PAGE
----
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Understanding homelessness
By Tammy May


Being homeless is not a choiceBack in June, I spent a cold night sleeping on a thin piece of cardboard on the street. The weather was wintry, with a frigid breeze and light rain. I was lucky—I found a spot under shelter and I was wearing a thick snow jacket. My belly was full with a bowl of tasty free soup, and I was not alone. Yet still the night was long and difficult.

I was participating in the Vinnie’s CEO Sleepout, an annual event that raises money and awareness to address homelessness. I was surrounded by other leaders from the South Australian business community, including MyBudget’s Juliet Cameron and Sue Newberry. As well as experiencing the physical discomfort of homelessness that night, we also learned more about its causes.

The biggest take-home message is that being homeless is not a choice. Most homeless people are running away from abuse or hopeless situations, like the heartbreaking story of a young woman who told us that she had been sexually abused by her parents from the age of three. At 13 she felt no option but to run away from home and live on the streets.

I asked Juliet and Sue to reflect on their experiences, too:

Juliet: “I really wanted to do something bold to raise awareness about homelessness and also gain a better understanding of what thousands of homeless people experience every night. It was a strange sensation trying to sleep while lying outside and in the dark! I heard a lot of strange noises and overall felt very vulnerable and exposed. I now understand that some people could feel like there is not much chance of a different future. But being homeless is not who they are as a person. If you see a homeless person on the street, even if you don’t want to give them money, at least give them the gift of a warm, loving smile or just a kind hello. It could make a huge difference.”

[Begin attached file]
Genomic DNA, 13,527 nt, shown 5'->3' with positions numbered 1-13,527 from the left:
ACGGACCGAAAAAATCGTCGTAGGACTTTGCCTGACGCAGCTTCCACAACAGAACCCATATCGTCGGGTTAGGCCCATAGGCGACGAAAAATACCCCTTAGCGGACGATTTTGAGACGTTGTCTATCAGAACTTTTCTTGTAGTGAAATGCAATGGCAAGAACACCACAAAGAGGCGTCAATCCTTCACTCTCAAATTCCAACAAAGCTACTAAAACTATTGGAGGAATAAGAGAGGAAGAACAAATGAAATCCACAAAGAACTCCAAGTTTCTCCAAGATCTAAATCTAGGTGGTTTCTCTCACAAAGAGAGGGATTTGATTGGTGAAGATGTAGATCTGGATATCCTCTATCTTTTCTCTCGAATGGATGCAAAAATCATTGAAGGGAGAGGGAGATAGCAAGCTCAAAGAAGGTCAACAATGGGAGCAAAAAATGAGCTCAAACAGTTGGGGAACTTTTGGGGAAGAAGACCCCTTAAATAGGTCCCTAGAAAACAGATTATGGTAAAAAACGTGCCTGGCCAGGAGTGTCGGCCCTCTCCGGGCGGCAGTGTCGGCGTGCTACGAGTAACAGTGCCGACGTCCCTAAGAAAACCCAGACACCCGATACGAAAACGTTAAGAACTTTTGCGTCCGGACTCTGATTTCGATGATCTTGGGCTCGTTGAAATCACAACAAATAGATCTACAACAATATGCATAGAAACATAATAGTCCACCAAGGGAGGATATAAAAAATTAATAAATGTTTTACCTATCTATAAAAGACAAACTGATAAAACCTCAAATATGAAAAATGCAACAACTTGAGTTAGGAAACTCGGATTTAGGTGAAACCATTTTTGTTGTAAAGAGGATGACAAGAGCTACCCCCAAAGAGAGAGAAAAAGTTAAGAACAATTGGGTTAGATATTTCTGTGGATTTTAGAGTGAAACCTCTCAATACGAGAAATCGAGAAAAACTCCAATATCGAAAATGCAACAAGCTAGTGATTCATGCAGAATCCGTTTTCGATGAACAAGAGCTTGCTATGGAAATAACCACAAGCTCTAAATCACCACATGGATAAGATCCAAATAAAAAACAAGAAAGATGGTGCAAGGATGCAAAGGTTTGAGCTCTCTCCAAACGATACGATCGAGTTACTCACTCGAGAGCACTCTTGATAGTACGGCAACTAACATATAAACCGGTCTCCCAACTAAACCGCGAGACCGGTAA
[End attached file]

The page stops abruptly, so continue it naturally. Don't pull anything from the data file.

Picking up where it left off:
Sue: The sleepout changed my understanding about homelessness completely. I believe that we make choices in our lives and these have consequences, so I always thought that homelessness was a choice. After hearing from a couple of presenters—in particular, learning about the circumstances surrounding their slip into homelessness—I realised that it’s anything but a choice. There are no other options for some people. The depletion of energy and exhaustion I felt the next day stripped my soul, self-esteem and the want to do anything productive. It would be very difficult to break the cycle of homelessness and to try to better your circumstances. I have more understanding and compassion for people who experience homelessness now and a greater admiration for those who are able to break the cycle and change their lives.”


Tammy May raises awareness about homelessnessIt’s important that as a community we change stereotypes about homelessness and raise awareness that with a sudden change in circumstance it can happen to anyone. As Juliet points out, “Homelessness also refers to people without a fixed address who couch-surf at friends’ houses or sleep in their cars.”

Since the sleepout—usually as I tuck my kids into bed or climb into mine—I can’t help but spare a thought for those who don’t have a home to go to or even a bed to call their own. Money is part of the problem which is why MyBudget will continue to do charitable work for these sorts of  causes, as well as remain committed to our mission to reduce financial stress in the community.

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